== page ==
- Fiza Pirani, Atlanta Journal-Constituiton
The powerful drug fentanyl claimed the life of music legend Prince in 2016 and has, in recent years, largely contributed to the next wave of America’s opioid crisis.
Fentanyl, also known as Actiq, Duragesic or Sublimaze in its prescription form, is an especially potent painkiller developed in the 1960s used to treat extreme pain.
According to the Atlanta-based Centers for Disease Control and Prevention, strains of fentanyl can be 50 times more powerful than morphine.
Some street names for the drug (or for non-pharmaceutical fentanyl-laced heroin) include Apache, China Girl, China White, Dance Fever, Friend, Goodfella, Jackpot, Murder 8, TNT and Tango and Cash, according to the National Institute on Drug Abuse.
According to a recent U.S. government report, fentanyl in recent years has been traced back to illegal labs in China and Mexico, trafficked to countries (like the U.S.), laced with heroin and sold to buyers who have no knowledge of the drug’s presence.
Physicians prescribe fentanyl as a pain reliever or anesthesia, typically for opioid-tolerant patients undergoing heart surgery (as anesthesia), cancer patients already receiving maintenance opioid medication for pain or patients with chronic pain who need around-the-clock opioids.
The controlled substance can be legally prescribed via injection, patch, lozenges or lollipop.
Fentanyl (and other opioids) binds to receptors in parts of the brain that control pain and emotions, increasing dopamine levels and creating a state of euphoria.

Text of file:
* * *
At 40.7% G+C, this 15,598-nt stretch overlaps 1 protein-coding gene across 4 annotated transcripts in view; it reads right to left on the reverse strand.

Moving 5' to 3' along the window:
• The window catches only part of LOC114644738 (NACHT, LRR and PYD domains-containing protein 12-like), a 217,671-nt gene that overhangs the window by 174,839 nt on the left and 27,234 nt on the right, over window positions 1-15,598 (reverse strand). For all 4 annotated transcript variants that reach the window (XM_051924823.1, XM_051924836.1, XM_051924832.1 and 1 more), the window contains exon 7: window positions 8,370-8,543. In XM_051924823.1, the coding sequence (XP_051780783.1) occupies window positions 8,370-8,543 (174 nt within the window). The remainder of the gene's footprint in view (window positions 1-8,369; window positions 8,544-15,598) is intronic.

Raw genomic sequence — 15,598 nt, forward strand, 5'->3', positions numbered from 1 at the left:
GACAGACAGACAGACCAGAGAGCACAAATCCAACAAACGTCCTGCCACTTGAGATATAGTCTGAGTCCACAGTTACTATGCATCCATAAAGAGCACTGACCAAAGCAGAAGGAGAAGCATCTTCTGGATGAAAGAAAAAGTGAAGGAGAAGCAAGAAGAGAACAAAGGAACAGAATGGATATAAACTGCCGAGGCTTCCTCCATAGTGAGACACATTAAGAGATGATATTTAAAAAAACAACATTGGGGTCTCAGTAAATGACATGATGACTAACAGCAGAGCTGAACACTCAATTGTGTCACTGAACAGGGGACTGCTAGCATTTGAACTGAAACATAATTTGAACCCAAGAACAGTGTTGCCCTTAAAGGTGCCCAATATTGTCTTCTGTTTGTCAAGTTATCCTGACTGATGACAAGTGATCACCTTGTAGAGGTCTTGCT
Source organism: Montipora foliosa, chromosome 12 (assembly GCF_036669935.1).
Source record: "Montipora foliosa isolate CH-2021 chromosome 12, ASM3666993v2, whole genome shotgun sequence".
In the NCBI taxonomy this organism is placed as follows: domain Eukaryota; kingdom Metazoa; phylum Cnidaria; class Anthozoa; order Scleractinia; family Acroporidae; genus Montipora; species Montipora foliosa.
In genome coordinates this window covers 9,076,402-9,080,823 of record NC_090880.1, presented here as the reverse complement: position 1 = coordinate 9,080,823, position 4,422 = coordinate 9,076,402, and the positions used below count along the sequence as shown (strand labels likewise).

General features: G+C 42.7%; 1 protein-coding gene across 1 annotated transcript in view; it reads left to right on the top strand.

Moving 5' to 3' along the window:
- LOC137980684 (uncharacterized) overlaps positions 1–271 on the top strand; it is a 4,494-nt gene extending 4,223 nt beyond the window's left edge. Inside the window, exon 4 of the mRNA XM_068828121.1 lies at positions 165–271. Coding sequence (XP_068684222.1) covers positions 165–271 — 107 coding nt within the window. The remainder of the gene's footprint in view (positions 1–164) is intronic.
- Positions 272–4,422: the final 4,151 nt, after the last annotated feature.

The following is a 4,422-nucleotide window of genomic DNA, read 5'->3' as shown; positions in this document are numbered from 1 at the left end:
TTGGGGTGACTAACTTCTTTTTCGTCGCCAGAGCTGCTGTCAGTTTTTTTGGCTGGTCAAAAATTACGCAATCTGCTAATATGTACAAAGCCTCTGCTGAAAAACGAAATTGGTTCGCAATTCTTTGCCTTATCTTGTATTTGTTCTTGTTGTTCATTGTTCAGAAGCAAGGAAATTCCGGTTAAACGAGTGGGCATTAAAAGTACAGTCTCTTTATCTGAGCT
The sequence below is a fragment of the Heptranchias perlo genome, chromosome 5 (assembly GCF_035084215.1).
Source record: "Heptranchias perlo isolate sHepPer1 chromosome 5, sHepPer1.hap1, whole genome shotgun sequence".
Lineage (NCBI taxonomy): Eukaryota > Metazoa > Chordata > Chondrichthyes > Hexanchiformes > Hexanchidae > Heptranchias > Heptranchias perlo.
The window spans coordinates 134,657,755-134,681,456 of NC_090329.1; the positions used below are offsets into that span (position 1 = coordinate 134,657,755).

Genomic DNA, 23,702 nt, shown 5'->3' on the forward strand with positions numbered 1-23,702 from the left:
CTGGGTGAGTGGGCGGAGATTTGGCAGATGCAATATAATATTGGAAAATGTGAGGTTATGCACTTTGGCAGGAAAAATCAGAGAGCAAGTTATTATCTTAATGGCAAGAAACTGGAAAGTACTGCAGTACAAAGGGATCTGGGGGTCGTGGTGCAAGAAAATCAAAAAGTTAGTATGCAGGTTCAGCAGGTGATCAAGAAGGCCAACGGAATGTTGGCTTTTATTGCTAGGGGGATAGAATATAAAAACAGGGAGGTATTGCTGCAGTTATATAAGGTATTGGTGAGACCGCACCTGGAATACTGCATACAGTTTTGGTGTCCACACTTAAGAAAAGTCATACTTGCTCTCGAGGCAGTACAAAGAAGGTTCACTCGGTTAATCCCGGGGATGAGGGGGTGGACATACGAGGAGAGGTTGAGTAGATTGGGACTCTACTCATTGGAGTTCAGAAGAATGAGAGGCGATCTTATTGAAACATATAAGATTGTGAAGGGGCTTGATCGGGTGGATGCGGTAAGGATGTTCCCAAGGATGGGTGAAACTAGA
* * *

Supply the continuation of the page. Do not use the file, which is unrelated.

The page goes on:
Like any opiate, fentanyl use can increase the risk of dependency and lead to both abuse and addiction.
When the drug isn’t properly ingested as prescribed or is consumed illicitly or accidentally, just one small dose can result in death.
Because fentanyl is so highly potent, drug dealers have increasingly been mixing heroin, oxycodone or Xanax with fentanyl, deceiving buyers who are unaware that a powder or pill contains the drug.
But this deception, according to Harvard Medical School, is proving fatal.
One strain of fentanyl (furanyl fentanyl) is so potent that you could die from just touching it, according to the Georgia Bureau of Investigation.
The furanyl fentanyl, labeled and sold as oxycodone pills and powder, caused 19 deaths in Georgia from 2016 to 2017.
Some of the opioid receptors in the brain that fentanyl binds to also help control breathing, but high doses of opioids such as fentanyl (usually consumed accidentally or illicitly) can stop someone from breathing altogether, killing them.
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